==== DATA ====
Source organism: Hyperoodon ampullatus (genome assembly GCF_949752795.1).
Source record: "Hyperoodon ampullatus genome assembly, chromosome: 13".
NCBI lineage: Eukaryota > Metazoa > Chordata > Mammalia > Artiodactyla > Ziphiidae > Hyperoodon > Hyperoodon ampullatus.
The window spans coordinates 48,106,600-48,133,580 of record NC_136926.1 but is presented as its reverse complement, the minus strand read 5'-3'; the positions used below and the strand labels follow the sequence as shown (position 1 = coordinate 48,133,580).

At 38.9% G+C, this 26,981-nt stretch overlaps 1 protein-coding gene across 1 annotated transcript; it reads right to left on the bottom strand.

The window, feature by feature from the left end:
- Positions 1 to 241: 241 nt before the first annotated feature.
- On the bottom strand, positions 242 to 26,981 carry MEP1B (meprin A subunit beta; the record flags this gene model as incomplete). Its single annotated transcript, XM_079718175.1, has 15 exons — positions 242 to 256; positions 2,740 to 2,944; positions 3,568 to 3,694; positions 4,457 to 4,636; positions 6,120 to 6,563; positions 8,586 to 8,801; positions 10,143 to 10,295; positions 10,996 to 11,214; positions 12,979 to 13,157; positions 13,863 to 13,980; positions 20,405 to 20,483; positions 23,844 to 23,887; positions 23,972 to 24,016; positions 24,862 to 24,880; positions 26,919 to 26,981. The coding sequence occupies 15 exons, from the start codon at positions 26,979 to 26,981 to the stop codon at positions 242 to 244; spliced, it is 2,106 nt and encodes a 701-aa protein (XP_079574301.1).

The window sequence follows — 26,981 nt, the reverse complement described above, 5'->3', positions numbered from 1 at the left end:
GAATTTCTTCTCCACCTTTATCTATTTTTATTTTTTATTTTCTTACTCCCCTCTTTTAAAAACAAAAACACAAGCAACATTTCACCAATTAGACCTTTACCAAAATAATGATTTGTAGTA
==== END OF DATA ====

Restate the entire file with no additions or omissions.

Source organism: Hyperoodon ampullatus (genome assembly GCF_949752795.1).
Source record: "Hyperoodon ampullatus genome assembly, chromosome: 13".
NCBI lineage: Eukaryota > Metazoa > Chordata > Mammalia > Artiodactyla > Ziphiidae > Hyperoodon > Hyperoodon ampullatus.
The window spans coordinates 48,106,600-48,133,580 of record NC_136926.1 but is presented as its reverse complement, the minus strand read 5'-3'; the positions used below and the strand labels follow the sequence as shown (position 1 = coordinate 48,133,580).

At 38.9% G+C, this 26,981-nt stretch overlaps 1 protein-coding gene across 1 annotated transcript; it reads right to left on the bottom strand.

The window, feature by feature from the left end:
- Positions 1 to 241: 241 nt before the first annotated feature.
- On the bottom strand, positions 242 to 26,981 carry MEP1B (meprin A subunit beta; the record flags this gene model as incomplete). Its single annotated transcript, XM_079718175.1, has 15 exons — positions 242 to 256; positions 2,740 to 2,944; positions 3,568 to 3,694; positions 4,457 to 4,636; positions 6,120 to 6,563; positions 8,586 to 8,801; positions 10,143 to 10,295; positions 10,996 to 11,214; positions 12,979 to 13,157; positions 13,863 to 13,980; positions 20,405 to 20,483; positions 23,844 to 23,887; positions 23,972 to 24,016; positions 24,862 to 24,880; positions 26,919 to 26,981. The coding sequence occupies 15 exons, from the start codon at positions 26,979 to 26,981 to the stop codon at positions 242 to 244; spliced, it is 2,106 nt and encodes a 701-aa protein (XP_079574301.1).

The window sequence follows — 26,981 nt, the reverse complement described above, 5'->3', positions numbered from 1 at the left end:
GAATTTCTTCTCCACCTTTATCTATTTTTATTTTTTATTTTCTTACTCCCCTCTTTTAAAAACAAAAACACAAGCAACATTTCACCAATTAGACCTTTACCAAAATAATGATTTGTAGTA